Language Monday: Hebrew

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Hebrew is one of the world’s oldest living languages. Hebrew has been the main language of the Jewish people since the beginning of Jewish history. It is also one of the two official languages of the state of Israel, along with Arabic.

Hebrew is a Semitic language of the Afro-Asian family. It comes from the same source as the Arabic and Aramaic languages. The Hebrew alphabet has 22 letters. Most are consonants, but a few can represent either a consonant or a vowel. Vowels are not usually written, but they can be indicated by a system of dots and lines. Like Arabic and Aramaic, Hebrew is written from right to left.

Throughout history, Jewish communities developed their own ways of pronouncing Hebrew words. In the United States, the two most common pronunciation styles are the Ashkenazic and the Sephardic. The Ashkenazic originated in central and eastern Europe; the Sephardic originated in Spain.

For centuries, the Hebrew language was often considered sacred, called lashon ha-kodesh (holy language). Most of the Hebrew Bible, or Old Testament, is written in Hebrew. The compilation of Jewish law called the Mishnah, which dates from A.D. 70 to 200, is also written in Hebrew.

In A.D. 135, Roman armies killed or scattered the Jews of Judea and renamed the area Palestine. By about A.D. 200, a Hebrew-speaking community no longer existed. As a result, Hebrew died out as a spoken language and was used only in religious writing and in scholarly discussions for almost 1,700 years.

In the later 1700’s, a religious cultural movement called the Haskalah emerged among German and Polish Jews. The goal of the movement was to modernize traditional Jewish beliefs and practices. Haskalah is Hebrew for enlightenment. The Haskalah stimulated an interest in the revival of Hebrew for nonreligious uses, leading to the establishment of newspapers and magazines in the language. Jewish writers began to turn to Hebrew as a literary language.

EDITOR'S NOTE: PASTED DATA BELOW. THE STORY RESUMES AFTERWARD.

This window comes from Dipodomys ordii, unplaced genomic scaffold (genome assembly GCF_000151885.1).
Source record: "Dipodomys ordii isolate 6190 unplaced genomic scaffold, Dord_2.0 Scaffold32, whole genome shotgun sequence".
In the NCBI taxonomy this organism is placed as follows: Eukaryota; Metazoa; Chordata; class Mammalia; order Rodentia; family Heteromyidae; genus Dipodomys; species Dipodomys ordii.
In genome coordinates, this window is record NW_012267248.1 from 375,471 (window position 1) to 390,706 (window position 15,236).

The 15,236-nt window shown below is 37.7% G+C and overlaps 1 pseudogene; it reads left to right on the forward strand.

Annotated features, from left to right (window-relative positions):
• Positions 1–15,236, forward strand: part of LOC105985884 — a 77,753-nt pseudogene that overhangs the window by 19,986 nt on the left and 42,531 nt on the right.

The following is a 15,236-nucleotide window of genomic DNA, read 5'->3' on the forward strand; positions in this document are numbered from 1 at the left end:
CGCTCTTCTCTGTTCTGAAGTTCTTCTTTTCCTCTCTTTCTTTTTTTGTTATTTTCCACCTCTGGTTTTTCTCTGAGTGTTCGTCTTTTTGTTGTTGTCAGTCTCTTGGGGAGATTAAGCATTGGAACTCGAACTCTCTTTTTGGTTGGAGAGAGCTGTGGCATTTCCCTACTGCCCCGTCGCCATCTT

Hebrew became popular among Jewish poets and novelists during the 1900’s and early 2000’s. Leading Hebrew writers include the eastern European poet Chaim Nachman Balik and the Israeli novelists and short story writers Shmuel Yosef Agnon, Aharon Appelfeld, David Grossman, Amos Oz, and A. B. Yehoshua. Agnon shared the 1966 Nobel Prize for literature.

Hebrew underwent a revival as a spoken language beginning in the late 1800’s. At that time, Jews from many lands began to settle in Palestine. Many started speaking Hebrew as their everyday language, passing it on to their children.

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Image 1: Hebrew vowels are indicated by vowel points placed with a consonant. Some vowel points are shown here with the letter Daleth. Credit: WORLD BOOK illustration

Image 2: The Hebrew alphabet has 22 letters, shown here in alphabetical order from right to left, as Hebrew is written. The illustration shows 26 letters, because 4 letters have two forms—with or without a dot—that stand for different pronunciations. Credit: WORLD BOOK illustration

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